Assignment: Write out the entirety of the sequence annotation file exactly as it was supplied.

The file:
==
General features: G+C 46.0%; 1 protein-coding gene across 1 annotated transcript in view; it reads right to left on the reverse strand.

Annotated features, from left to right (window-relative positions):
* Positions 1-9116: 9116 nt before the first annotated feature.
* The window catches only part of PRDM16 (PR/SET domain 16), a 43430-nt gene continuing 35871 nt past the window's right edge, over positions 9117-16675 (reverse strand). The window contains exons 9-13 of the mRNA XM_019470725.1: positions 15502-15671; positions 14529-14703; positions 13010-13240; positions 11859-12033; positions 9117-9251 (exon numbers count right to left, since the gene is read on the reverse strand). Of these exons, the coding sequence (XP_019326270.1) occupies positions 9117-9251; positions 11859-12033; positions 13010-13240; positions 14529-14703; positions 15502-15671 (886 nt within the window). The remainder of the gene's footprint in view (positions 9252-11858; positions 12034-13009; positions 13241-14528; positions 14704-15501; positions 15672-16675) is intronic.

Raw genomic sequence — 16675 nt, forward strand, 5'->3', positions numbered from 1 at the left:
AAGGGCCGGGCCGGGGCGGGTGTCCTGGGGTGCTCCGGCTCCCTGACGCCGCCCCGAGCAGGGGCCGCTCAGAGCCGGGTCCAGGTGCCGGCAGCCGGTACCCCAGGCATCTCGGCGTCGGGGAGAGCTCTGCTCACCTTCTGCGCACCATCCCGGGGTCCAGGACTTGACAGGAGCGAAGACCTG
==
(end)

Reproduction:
General features: G+C 46.0%; 1 protein-coding gene across 1 annotated transcript in view; it reads right to left on the reverse strand.

Annotated features, from left to right (window-relative positions):
* Positions 1-9116: 9116 nt before the first annotated feature.
* The window catches only part of PRDM16 (PR/SET domain 16), a 43430-nt gene continuing 35871 nt past the window's right edge, over positions 9117-16675 (reverse strand). The window contains exons 9-13 of the mRNA XM_019470725.1: positions 15502-15671; positions 14529-14703; positions 13010-13240; positions 11859-12033; positions 9117-9251 (exon numbers count right to left, since the gene is read on the reverse strand). Of these exons, the coding sequence (XP_019326270.1) occupies positions 9117-9251; positions 11859-12033; positions 13010-13240; positions 14529-14703; positions 15502-15671 (886 nt within the window). The remainder of the gene's footprint in view (positions 9252-11858; positions 12034-13009; positions 13241-14528; positions 14704-15501; positions 15672-16675) is intronic.

Raw genomic sequence — 16675 nt, forward strand, 5'->3', positions numbered from 1 at the left:
AAGGGCCGGGCCGGGGCGGGTGTCCTGGGGTGCTCCGGCTCCCTGACGCCGCCCCGAGCAGGGGCCGCTCAGAGCCGGGTCCAGGTGCCGGCAGCCGGTACCCCAGGCATCTCGGCGTCGGGGAGAGCTCTGCTCACCTTCTGCGCACCATCCCGGGGTCCAGGACTTGACAGGAGCGAAGACCTG